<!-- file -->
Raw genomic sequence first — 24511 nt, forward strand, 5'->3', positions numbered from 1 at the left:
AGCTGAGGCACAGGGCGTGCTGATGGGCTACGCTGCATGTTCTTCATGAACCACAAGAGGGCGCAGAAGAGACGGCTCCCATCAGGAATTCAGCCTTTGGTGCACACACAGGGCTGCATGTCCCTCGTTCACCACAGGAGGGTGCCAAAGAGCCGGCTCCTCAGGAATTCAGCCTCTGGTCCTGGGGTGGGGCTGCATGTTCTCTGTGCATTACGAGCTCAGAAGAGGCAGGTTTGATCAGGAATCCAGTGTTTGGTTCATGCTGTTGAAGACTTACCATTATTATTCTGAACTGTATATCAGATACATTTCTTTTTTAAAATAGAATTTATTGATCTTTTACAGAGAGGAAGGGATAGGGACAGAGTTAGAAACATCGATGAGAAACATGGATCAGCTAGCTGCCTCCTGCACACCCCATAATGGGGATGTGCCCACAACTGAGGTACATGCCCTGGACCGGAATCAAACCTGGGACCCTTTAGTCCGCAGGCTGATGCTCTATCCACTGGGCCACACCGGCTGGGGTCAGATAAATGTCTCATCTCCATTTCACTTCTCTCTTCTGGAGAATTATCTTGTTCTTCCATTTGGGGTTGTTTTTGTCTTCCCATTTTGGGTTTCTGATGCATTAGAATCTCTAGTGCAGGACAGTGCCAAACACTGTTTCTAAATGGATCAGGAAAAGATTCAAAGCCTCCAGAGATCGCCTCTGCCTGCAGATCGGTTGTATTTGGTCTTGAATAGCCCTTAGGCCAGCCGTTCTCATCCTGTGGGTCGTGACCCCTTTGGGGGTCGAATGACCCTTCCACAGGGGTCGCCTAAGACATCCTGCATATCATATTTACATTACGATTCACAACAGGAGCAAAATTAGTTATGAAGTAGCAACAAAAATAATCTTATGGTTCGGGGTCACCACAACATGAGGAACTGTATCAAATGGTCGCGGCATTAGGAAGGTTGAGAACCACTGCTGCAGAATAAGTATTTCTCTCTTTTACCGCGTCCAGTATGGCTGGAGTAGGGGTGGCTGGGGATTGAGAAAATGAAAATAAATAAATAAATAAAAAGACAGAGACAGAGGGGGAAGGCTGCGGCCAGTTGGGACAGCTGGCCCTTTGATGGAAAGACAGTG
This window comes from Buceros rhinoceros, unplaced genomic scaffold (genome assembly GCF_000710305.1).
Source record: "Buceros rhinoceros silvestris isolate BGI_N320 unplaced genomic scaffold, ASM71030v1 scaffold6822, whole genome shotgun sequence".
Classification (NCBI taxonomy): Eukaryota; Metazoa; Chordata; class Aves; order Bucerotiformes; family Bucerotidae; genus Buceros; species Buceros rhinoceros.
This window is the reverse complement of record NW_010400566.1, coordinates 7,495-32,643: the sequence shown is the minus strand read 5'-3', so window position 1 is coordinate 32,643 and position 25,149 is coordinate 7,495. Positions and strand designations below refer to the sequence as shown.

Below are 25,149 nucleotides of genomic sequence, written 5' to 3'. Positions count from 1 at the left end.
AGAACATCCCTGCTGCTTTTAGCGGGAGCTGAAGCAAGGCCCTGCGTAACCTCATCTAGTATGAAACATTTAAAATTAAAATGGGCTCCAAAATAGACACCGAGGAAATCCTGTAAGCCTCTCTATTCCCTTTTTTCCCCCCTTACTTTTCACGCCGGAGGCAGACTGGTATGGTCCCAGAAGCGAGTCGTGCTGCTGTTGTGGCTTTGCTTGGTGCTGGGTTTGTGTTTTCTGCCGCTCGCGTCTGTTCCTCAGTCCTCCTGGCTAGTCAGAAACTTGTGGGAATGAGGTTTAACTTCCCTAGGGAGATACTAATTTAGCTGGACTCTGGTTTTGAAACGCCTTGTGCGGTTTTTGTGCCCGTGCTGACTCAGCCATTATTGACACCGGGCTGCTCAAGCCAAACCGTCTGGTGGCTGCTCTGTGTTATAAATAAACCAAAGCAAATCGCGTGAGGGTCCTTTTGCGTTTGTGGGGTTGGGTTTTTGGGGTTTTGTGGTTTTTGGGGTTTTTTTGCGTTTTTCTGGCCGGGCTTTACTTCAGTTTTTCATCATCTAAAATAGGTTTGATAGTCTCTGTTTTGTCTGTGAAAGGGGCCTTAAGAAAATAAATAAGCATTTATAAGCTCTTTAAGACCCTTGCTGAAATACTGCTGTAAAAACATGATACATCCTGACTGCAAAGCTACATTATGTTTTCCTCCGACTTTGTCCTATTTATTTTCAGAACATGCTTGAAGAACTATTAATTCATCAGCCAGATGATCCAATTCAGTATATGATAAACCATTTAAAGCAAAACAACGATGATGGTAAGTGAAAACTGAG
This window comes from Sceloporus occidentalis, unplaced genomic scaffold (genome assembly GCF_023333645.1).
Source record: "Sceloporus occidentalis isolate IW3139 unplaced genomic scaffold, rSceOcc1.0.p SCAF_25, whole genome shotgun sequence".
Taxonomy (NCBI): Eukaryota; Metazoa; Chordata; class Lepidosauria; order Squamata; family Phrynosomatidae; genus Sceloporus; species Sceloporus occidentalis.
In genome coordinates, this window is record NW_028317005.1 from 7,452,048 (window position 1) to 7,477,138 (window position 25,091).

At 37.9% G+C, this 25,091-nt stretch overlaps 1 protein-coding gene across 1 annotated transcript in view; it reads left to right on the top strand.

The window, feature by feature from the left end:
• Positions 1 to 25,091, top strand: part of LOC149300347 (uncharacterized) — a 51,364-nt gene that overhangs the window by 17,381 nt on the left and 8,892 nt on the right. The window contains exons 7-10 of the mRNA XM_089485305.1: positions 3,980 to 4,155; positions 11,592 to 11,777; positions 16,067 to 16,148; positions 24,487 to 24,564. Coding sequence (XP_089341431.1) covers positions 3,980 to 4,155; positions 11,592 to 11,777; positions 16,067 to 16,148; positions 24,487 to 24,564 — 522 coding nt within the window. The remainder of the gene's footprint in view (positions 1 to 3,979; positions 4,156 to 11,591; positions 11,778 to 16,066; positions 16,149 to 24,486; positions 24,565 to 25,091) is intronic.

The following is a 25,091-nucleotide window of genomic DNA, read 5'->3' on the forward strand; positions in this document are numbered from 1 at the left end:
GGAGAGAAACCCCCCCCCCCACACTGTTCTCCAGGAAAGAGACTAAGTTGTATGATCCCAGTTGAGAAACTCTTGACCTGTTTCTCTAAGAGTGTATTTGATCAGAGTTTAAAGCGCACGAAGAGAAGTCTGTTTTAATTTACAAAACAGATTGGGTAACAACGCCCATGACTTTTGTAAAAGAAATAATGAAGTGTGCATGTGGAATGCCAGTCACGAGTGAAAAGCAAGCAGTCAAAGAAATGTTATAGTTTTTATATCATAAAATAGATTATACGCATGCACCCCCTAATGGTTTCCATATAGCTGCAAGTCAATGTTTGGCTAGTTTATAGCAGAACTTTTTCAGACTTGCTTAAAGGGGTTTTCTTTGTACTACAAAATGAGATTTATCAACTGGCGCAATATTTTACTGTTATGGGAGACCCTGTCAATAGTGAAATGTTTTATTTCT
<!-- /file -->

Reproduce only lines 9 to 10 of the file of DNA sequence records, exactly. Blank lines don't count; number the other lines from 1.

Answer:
This window comes from Sceloporus occidentalis, unplaced genomic scaffold (genome assembly GCF_023333645.1).
Source record: "Sceloporus occidentalis isolate IW3139 unplaced genomic scaffold, rSceOcc1.0.p SCAF_25, whole genome shotgun sequence".